Borough Market, the historic London food market, was the centrepiece of the wild game industry last Saturday (19th November) as 12 game related businesses supplied the crowds with a range of jaw-dropping British foods at the inaugural Great British Game Food Festival. Visitors to the market enjoyed both a range of produce, food and butchery demonstrations and information regarding wild game by the Countryside Alliance’s Game to Eat campaign and The British Association for Shooting and Conservation’s Taste of Game campaign.

From game charcuterie businesses, Great Glen Charcuterie and Real Cure, Mud Pies’ award winning game pies, and Country Food Trust’s game casserole, to hot food in the form of venison and game burgers, Buckland Venison and Wild Food Company, game broth from the Game Chef, and venison tartiflette and chilli with Cornish Venison, all washed down with Foxdenton sloe gin and Turners Cider.

 Jack Knott, of the Game to Eat campaign, said:

 “There are an estimated 60,000 visitors to Borough Market every day, to have that many passing through the game stalls is a fantastic achievement. To reach out to the public in their thousands and educate them in the taste and ease of cooking game is our mission and the Festival could not have proved more successful.”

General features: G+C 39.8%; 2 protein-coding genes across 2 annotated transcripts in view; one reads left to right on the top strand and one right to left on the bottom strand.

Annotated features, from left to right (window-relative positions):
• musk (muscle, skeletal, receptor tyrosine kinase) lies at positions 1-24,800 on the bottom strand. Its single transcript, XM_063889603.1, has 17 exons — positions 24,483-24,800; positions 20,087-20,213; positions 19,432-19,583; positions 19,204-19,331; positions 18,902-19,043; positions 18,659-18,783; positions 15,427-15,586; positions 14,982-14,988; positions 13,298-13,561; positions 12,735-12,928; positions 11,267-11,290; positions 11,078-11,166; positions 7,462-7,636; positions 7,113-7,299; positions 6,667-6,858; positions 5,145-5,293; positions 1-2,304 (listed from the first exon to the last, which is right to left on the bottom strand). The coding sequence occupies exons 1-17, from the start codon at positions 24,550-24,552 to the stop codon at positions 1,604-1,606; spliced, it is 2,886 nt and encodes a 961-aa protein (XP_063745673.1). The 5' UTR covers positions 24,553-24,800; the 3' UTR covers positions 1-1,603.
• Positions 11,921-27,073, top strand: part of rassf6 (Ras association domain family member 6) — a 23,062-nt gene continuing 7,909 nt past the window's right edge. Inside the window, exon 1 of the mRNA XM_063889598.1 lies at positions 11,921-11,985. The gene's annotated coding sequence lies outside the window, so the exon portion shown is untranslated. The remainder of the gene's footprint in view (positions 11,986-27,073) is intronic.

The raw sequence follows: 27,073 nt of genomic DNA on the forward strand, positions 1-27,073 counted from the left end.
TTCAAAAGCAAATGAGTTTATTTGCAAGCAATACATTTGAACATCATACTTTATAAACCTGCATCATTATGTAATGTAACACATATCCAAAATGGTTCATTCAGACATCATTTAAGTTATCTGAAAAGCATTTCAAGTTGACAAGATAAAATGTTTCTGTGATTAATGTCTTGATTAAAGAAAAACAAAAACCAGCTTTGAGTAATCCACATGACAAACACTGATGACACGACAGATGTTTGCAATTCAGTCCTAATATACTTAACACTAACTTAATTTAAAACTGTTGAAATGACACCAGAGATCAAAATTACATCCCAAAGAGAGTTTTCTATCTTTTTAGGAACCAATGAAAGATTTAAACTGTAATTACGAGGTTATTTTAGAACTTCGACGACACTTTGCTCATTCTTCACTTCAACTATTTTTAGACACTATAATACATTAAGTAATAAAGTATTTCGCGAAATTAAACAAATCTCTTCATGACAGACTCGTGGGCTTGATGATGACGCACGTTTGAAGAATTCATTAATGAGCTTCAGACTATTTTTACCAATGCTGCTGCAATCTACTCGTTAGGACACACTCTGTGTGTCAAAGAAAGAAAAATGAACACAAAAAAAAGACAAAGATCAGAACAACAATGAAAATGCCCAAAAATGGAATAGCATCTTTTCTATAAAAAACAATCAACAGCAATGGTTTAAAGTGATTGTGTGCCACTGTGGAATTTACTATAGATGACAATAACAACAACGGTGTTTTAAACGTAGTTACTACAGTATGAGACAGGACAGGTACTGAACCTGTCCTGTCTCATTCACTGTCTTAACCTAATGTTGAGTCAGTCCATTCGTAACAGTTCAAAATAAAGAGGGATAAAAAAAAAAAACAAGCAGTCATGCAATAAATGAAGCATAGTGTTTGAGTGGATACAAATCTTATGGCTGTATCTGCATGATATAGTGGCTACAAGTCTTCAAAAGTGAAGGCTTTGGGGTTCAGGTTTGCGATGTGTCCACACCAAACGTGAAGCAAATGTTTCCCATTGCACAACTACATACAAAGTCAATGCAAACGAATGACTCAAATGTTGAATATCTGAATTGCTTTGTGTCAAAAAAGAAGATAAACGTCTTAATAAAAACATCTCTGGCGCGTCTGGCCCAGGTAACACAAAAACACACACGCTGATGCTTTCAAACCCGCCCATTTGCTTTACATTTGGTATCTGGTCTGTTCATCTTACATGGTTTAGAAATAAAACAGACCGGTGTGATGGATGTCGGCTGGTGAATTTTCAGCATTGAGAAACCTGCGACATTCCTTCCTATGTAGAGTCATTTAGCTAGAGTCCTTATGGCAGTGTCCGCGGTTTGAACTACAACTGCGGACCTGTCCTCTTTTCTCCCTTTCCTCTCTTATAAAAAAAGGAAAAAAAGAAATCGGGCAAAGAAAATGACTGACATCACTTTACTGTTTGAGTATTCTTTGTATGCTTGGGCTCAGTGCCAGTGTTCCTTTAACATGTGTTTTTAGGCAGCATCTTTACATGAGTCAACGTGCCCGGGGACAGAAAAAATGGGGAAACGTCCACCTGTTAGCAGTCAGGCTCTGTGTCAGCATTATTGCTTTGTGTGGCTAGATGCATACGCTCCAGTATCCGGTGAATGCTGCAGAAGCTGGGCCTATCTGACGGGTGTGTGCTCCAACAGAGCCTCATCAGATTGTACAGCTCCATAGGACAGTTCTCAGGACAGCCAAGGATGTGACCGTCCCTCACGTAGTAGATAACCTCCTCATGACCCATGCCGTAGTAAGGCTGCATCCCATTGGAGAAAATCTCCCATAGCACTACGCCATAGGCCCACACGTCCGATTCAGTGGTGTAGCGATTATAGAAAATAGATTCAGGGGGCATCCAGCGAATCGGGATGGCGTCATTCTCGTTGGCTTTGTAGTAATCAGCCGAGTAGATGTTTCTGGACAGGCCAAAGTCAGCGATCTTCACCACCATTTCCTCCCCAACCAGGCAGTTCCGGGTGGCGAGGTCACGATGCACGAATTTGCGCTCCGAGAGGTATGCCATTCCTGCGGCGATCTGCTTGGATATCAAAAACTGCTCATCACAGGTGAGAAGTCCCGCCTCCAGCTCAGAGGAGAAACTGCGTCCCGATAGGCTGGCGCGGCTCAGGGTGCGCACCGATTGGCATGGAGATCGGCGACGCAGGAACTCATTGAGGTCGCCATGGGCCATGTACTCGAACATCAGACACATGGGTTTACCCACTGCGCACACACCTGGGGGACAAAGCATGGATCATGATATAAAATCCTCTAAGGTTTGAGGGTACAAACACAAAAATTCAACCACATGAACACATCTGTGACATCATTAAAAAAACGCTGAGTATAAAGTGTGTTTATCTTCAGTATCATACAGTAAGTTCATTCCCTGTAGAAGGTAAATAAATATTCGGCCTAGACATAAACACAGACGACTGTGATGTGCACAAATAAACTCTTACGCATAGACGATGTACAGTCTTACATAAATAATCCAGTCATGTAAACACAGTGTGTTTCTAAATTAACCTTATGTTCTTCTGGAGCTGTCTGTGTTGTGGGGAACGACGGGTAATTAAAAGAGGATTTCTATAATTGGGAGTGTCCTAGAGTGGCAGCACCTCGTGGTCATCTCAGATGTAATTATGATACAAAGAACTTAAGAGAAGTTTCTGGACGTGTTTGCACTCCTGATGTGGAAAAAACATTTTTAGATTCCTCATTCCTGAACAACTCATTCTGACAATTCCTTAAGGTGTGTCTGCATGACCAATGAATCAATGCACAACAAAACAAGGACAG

Richard Hunt, Taste of Game’s Chef, said:

“Everyone was keen to try the dishes of all the game cooked, so lots of tasters were consumed. There were also lots of questions and interaction about how to cook it and for how long, which really gets the message of how versatile and easy game is out there”

Annette Cole, of the Taste of Game campaign, said:

“The interest in the general public for more information on wild game was inspiring, few other venues could have succeeded and been as successful as Borough Market. The cooking and butchery demonstrations, throughout the day also proved a huge draw, with hundreds enjoying pheasant being cooked up. We gave out over 4,000 recipe leaflets encouraging people to go home and cook game.

“The mixture of stall holders meant there was something for everyone, and it was fantastic to see everyone go away content and with a full stomach.”